Power line hit by jet was part of major transmission system

Workers from Georgia Power repair electrical lines near the site of a private jet crash east of the Thomson-McDuffie County Airport. The plane crashed shortly after 8 p.m. Wednesday after hitting the pole.

The power line clipped by the doomed jet that crashed in McDuffie County on Wednes­day night was owned by Georgia Power Co. and is part of a broader system, managed by Georgia Transmission Corp., which delivers electricity from power plants to 39 electric membership corporations serving 3.8 million Georgia customers.


“It’s what is known as a 115kV line, which is usually owned by multiple parties,” said spokesman Steve Chal­ker with Jefferson Energy Coop­erative, which reported a brief outage Wednesday night affecting 5,042 of its customers.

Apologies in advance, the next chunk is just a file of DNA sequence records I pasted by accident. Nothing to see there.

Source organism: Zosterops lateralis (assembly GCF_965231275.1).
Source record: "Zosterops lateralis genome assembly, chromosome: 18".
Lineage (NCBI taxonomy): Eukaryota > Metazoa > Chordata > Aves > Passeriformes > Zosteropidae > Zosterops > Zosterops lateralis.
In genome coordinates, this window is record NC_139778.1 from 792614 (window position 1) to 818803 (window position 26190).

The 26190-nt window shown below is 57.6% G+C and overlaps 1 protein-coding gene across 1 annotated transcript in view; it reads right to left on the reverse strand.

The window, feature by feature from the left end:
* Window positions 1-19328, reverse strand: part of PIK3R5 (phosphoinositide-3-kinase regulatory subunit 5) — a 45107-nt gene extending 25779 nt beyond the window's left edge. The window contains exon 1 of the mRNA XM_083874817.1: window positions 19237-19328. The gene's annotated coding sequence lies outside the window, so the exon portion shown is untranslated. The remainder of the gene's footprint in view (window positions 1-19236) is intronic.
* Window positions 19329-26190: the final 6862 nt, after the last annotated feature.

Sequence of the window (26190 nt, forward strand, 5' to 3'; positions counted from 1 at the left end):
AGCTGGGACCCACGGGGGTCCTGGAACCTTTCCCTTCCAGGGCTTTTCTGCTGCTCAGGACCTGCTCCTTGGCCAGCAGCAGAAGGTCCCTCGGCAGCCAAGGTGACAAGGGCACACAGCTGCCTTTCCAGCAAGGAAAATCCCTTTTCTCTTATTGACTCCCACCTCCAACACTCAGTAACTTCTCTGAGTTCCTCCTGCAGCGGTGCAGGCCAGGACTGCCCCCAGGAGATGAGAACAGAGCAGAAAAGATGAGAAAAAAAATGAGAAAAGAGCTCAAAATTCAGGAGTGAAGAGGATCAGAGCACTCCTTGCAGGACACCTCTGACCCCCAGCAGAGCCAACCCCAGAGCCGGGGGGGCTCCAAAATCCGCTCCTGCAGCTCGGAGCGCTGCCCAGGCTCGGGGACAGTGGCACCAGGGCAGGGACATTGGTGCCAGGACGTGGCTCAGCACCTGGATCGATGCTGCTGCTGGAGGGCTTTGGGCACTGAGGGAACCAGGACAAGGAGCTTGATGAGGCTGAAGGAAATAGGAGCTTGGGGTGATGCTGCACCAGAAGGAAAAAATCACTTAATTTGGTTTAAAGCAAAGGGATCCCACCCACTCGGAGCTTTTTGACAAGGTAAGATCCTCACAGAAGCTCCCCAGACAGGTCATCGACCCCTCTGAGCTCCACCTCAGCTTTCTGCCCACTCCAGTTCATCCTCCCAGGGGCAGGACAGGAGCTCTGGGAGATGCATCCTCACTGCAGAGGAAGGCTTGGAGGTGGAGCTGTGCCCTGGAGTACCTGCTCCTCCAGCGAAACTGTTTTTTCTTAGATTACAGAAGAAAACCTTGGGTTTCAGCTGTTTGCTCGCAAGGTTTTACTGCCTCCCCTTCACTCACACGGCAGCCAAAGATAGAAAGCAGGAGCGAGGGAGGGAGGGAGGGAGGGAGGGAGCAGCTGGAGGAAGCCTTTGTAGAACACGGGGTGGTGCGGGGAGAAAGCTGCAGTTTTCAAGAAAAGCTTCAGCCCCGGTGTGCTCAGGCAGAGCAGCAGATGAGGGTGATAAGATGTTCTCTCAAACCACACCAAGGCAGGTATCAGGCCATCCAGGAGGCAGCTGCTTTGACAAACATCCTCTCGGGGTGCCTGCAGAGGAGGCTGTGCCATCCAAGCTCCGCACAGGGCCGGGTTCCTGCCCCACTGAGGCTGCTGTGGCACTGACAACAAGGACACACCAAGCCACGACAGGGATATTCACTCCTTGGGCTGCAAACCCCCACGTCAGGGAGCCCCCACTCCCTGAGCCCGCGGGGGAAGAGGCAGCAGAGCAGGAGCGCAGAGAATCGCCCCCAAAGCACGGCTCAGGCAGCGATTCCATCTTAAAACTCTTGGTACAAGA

The line can carry 115,000 volts and can vary in height according to terrain and other factors, according to an online fact sheet from Georgia Transmission.

The height range for such lines is 80 to 120 feet for roadside lines and 60 to 80 feet for “cross country” lines.

After the crash, customers in membership cooperatives were without electricity, along with about 3,400 clients of Georgia Power Co., officials said. Most outages were resolved in 30 minutes to an hour.

“It was a part of the Inte­gra­ted Transmission System of Georgia, which carries power from power plants and goes out across the state and feeds individual substations,” Chalker said.

Operators were able to cut off power to the damaged segment and reroute electricity to clients.

Georgia Power spokesman John Kraft said service to most customers was restored, with the exception of one major commercial/industrial facility, which was expected to have power restored Thursday.

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